Animal advocates and animal protection organizations in regions where cockfighting persists can contact The Rooster Project for ideas, information, and resources. We can help you decide what to do, and we may also be able to help with funding.
Please notice that last paragraph. I wouldn’t have been able to make that offer without the support of all of the contributors to The Rooster Project. So, THANK YOU AGAIN for your support, and I will be sure to let you know what happens next.
PS. If you’d like to share that talk with people in your own social networks, I’ve just published it as a standalone note on Facebook. Here’s the link.


May 10, 2019

Springtime for Roosters

Greetings, and thank you again for supporting The Rooster Project.

Springtime seems to bring higher spirits for everybody, and that includes roosters. At our sanctuary in Vermont as well as our satellite refuge for roosters in Maryland, roosters have been stretching their bright feathers in the sun and eagerly exploring the increasingly green pastures and foraging yards. We feel hopeful too, but also soberly aware of how much more work we will need to do to make the world safer for them.

As usual, spring has brought an uptick in calls, from both individuals and other sanctuaries, for help with problematic rooster behavior. When I heard myself answering the same question for the third time in a week, I realized that we needed a quick and easy way to share answers to FAQs widely. And so, while continuing to move toward publication of our long-form handbook on rooster care as well as the online "rooster wiki" for shelters and sanctuaries, we set up an online discussion group that is open not only to shelters and sanctuaries but also to individuals who care for roosters in their homes.

If any of those categories includes you, you can join that group here.

Looking ahead, everything seems to take longer than we estimate (which I guess is not surprising given everything we are trying to do simultaneously) but we do have a hard deadline of the National Animal Rights Conference in late June for the publication of both the manual and the rooster myths and facts brochure, so that we can use the ocassion of that event to directly give those materials to the many other sanctuaries that will be present.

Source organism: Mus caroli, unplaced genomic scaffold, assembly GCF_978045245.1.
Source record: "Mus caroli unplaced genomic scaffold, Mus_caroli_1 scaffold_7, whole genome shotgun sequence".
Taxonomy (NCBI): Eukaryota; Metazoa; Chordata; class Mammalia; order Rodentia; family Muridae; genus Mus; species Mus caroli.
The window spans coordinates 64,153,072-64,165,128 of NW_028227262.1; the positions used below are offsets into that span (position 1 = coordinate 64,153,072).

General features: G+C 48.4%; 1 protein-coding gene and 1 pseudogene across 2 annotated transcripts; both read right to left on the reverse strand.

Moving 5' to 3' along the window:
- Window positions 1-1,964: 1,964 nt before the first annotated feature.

In the meantime, thank you again for supporting The Rooster Project. As a reward to yourself for that generosity, please follow the lead of our fine-feathered friends and take yourself outside into the spring sunshine sometime soon!

Feb 7, 2019

Report from an ice-covered sanctuary

Greetings and THANK YOU again for contributing to our Giving Tuesday campaign to raise funds for winter gear for VINE Sanctuary.

While we did not raise as much as we'd hoped, generous donors like you did make it possible for us to outfit our hard-working animal care team with the personal gear they needed to get through a hard winter.

Thanks to you, we were able to buy:

  • Two big boxes of gloves to store in the barn for anytime someone needed a fresh pair
  • One warm and weather-resistant coat for each team member
  • One pair of insulated winter muck boots for each team member
  • One set of removable ice cleats for each team member

Because we were buying many pairs, we were able to get bulk discounts on the boots and the gloves. The savings allowed us to also purchase four new snow shovels.

Every winter is hard here in Vermont, and this winter has been no exception to that rule. I can't count the number of snow storms we've endured. And, because the temperatures have been swinging wildly between thaws and deep freezes, the accumulation of ice at the downhill part of the sanctuary we call "the valley" is especially thick and slippery this year.

But I have to say that our staff morale has been higher than usual this winter, and I do truly believe that it was the boots, gloves, and coats that made the difference, for two reasons:

  1. Just feeling warmer makes it easier to cope with hard outdoor work in the winter.
  2. Staff members knew that our supporters got together to buy the gear, and that made them feel cared about and valued.

I guess what I'm trying to say is that it can feel lonely to lug heavy jugs of water from coop to coop in the middle of a snowstorm, but this winter our animal care team members felt that you were with them -- literally, in the form of boots -- every step of the way. We've still got some more months of cold weather to go, but I wanted to thank you for that again right now.